Billionaire Elon Musk moved Tesla’s headquarters and his residence to Texas, but California remains the strongest U.S. market for the electric-car maker, accounting for nearly 40% of its American sales and more than half of all zero-emission vehicles purchased by Golden State drivers last year.
Californians bought 250,279 battery-electric, plug-in hybrid and hydrogen fuel cell vehicles in 2021, including 137,135 Teslas or 55% of the total, according to new data from the California Energy Commission. Tesla’s share of battery-only vehicle sales was a whopping 75%, though down from 79% a year earlier.
Sales volume for the world’s leading EV maker surged 64% last year in the state, though its share of California’s ZEV market declined from 57% in 2020 as rival battery models including Ford’s Mustang Mach-E and Volkswagen’s ID.4 hatchbacks rolled out. EVs accounted for 12.4% of the 2 million new cars and trucks sold in the state last year. That’s over four times the U.S. market share for such vehicles in 2021 of an estimated 3%. Total ZEV sales jumped 72% last year, according to the Energy Commission.
Despite Tesla’s continuing popularity with California car buyers and more than a decade of generous support from the state–including manufacturing incentives, EV rebates for customers and a ZEV credit program that’s generated billions of dollars of cost-free revenue for the company–Musk soured on his long-time home in 2020. He was infuriated after local health rules briefly halted production at Tesla’s Fremont, California, plant at the start of the Covid-19 pandemic in 2020, threatening a lawsuit over the matter.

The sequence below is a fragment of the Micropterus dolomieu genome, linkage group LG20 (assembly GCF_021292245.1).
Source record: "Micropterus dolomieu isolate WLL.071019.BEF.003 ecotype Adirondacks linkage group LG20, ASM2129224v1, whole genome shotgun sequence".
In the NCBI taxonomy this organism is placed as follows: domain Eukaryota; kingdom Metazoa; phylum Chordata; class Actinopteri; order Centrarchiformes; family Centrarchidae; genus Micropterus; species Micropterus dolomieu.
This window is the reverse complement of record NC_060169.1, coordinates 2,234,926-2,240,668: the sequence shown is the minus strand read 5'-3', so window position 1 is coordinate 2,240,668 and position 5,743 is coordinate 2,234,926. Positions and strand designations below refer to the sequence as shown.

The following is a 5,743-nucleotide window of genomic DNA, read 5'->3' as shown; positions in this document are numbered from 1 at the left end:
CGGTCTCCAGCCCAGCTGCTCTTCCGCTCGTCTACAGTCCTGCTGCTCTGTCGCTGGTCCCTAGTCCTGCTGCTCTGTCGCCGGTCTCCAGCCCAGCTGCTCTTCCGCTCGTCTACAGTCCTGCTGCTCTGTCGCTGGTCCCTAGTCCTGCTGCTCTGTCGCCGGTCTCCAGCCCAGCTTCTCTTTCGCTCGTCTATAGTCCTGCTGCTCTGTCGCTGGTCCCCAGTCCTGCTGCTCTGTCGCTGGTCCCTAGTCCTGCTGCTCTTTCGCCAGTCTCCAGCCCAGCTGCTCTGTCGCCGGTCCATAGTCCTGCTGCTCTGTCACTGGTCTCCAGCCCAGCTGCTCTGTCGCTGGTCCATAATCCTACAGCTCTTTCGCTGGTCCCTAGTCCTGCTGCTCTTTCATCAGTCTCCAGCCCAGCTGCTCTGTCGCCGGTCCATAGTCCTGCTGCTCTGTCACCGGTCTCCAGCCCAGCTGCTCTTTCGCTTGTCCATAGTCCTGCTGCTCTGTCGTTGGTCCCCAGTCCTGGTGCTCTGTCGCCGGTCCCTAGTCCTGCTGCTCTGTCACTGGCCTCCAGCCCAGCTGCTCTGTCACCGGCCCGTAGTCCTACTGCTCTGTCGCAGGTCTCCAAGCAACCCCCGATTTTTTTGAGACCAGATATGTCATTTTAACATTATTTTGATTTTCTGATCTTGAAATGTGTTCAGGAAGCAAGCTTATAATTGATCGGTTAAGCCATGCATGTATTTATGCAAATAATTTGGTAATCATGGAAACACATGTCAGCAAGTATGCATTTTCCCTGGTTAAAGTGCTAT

The tech entrepreneur has also had Twitter spats with state lawmakers, including California Insurance Commissioner Ricardo Lara as recently as last week. (He’s also gone after President Joe Biden and the Canadian government.) Musk has been using his Twitter account to espouse more libertarian views to his 72 million followers on the site and appears to find conservative bastion Texas more to his liking these days.
Musk officially moved Tesla’s headquarters to Austin, where he also lives, from Palo Alto, California, last year.
California’s Tesla purchases were 39% percent of its U.S. sales last year, which totaled 352,471, according to a Cox Automotive estimate. Sales of battery-electric models, excluding plug-in hybrids and hydrogen-electric cars, totaled 183,933 units last year, according to state data. That’s 42% of the 434,879 EVs sold nationwide, based on an estimate by TheDetroitBureau.com.
Tesla will almost certainly remain California’s top EV brand for the foreseeable future, though the arrival of more competitors this year, including Ford’s F-150 Lightning pickup, the Hyundai Ioniq 5 and Kia EV6 hatchbacks, Toyota’s bZ4X SUV and Rivian’s R1T pickup and R1S SUV, suggest its market share will drop again.